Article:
Friday, August 19, 2011

American Health Care Cost Inforgraphs

I found a great info graph talking about healthcare costs in America. Check it out:

Why Your Stitches Cost $1,500 - Part One
Via: Medical Billing And Coding

Why Your Stitches Cost $1,500 - Part Two
Via: Medical Billing And Coding

I thought the expensive outpatient care reason was odd. From what I understand, outpatient care should be less expensive than inpatient care. I still have a lot to learn about the healthcare fields, I guess. Or maybe America is derping hard.

Thursday, August 18, 2011

Stanford CS courses!

Stanford University is offering a few courses next semester for free online. Here are the classes:

- Machine Learning
- Artificial Intelligence
- Databases

I've enrolled in the Machine Learning and AI courses for this Fall. Classes start on October 10th. I'm pretty excited. The courses will include lectures, assignments, and evaluations, just like any other course. It sounds very promising. I'd like to see how Stanford's education compares to Waterloo's. I will be taking AI in my final semester at Waterloo, so I'll be able to compare those two classes directly. Although I might not want to take Waterloo's AI course if I'm going to learn the material from this online course... I guess we'll see. You should consider registering in some of these courses if you aren't too busy next Fall. :)

In other news, I finished exams well and I'm enjoying a few weeks of relaxing before Frosh Week hits. After that, I start work at RL Solutions on September 12th. I'm also excited to start working there, as well as go back to the Microsoft development stack, that I love so much. :)

Monday, August 8, 2011

Software Engineering All-Star Topics: Redundancy

There are a few very prominent topics in all fields. I think redundancy is one of the biggest ones in the field of software engineering. Redundancy in the context of software means having duplicated services or data.Why would you want to do this? Well there are many reasons.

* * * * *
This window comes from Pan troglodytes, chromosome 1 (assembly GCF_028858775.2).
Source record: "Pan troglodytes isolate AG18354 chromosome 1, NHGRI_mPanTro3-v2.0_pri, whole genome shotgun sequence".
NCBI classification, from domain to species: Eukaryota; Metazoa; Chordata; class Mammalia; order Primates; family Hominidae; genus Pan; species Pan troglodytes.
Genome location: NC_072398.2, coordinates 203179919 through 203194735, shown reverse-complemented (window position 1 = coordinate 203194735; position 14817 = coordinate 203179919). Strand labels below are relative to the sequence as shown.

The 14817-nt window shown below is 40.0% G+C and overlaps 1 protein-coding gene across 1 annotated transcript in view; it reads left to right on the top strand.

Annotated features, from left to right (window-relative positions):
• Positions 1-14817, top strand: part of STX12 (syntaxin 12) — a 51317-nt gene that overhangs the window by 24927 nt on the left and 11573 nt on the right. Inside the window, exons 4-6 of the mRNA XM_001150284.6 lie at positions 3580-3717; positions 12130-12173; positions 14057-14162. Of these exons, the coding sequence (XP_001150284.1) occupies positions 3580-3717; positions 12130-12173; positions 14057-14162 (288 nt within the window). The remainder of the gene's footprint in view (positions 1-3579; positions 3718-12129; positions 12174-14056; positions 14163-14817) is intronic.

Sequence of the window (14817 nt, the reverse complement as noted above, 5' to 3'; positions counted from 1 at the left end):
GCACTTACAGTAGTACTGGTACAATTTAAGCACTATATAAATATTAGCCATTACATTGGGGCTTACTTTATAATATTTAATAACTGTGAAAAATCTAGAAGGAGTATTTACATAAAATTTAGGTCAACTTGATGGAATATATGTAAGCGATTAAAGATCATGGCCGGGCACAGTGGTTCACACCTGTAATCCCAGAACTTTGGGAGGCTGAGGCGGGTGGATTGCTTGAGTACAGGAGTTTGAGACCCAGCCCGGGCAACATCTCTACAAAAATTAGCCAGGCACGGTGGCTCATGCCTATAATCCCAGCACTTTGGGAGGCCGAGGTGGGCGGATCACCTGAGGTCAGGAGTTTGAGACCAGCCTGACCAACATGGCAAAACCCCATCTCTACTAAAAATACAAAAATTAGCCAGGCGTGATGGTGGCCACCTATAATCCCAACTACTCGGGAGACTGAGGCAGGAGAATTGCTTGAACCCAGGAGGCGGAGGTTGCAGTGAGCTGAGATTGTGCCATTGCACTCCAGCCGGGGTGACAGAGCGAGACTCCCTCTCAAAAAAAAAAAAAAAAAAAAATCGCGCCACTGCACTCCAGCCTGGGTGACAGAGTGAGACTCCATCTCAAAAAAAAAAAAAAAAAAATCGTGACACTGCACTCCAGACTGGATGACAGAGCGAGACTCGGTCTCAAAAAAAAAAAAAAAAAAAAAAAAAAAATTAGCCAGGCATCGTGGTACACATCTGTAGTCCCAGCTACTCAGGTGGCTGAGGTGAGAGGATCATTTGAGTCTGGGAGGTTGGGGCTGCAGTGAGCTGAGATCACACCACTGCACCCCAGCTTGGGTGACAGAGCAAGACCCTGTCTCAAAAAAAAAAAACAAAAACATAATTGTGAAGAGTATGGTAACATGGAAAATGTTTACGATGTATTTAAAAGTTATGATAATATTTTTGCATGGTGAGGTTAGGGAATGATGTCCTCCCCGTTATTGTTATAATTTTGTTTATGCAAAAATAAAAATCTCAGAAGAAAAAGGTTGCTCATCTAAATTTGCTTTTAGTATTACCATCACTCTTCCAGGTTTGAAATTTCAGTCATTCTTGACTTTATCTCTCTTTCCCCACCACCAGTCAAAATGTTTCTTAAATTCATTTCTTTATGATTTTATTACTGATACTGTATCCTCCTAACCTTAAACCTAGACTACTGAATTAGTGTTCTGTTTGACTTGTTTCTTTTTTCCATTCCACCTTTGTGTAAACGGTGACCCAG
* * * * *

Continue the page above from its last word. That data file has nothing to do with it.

First, redundancy is a very powerful way of creating fault tolerant applications. If there are two identical copies of some services, it's okay if one temporarily goes down. While this may seem like a rather inelegant (and expensive) solution, it works extraordinarily well. Scared about your web service going down? Make two of them. Or N of them. Worried about data corruption? Replicate it on separate hard drives (on potentially separate machines).

Got scalability problems? The solution might be to use redundancy to implement load balancing. This is commonly done to implement horizontal scaling.

Redundancy can also be used to solve a huge subset of performance problems through caching. Caching is just a form of data redundancy. In practice, caching is one of the biggest reasons computers are so fast today. The internet has many great examples of this. Your browser caches web pages to achieve huge performance boosts. Want to see the difference? Check out StumbleUpon. Start stumbling and notice how slow it is compared to refreshing your Facebook page. That's because the data you are accessing needs to be accessed from a web server, instead of (mostly) from your browser's local cache. DNS records are also cached by many machines on their way to you. Without this caching, loading every single page on the internet would take ~200ms longer to load, simply because DNS would have to redo all name resolution queries every time. File caching on your OS is another good example of this. Without system file caching, your OS would also run noticeably (and painfully) slower. Caching is responsible for some of the biggest performance leaps we've seen in computers. Interestingly enough, caching is usually implemented through hash tables, which is a computer science all-star topic.

This practice is not unique to software engineering. Redundancy has been used in most other engineering disciplines to establish fault tolerance for years. For example, Boeing 747s are equipped with 4 engines, but are designed to run with just 3.

Guess something useful came out of that Distributed Systems class after all. Want exam to be over though. :(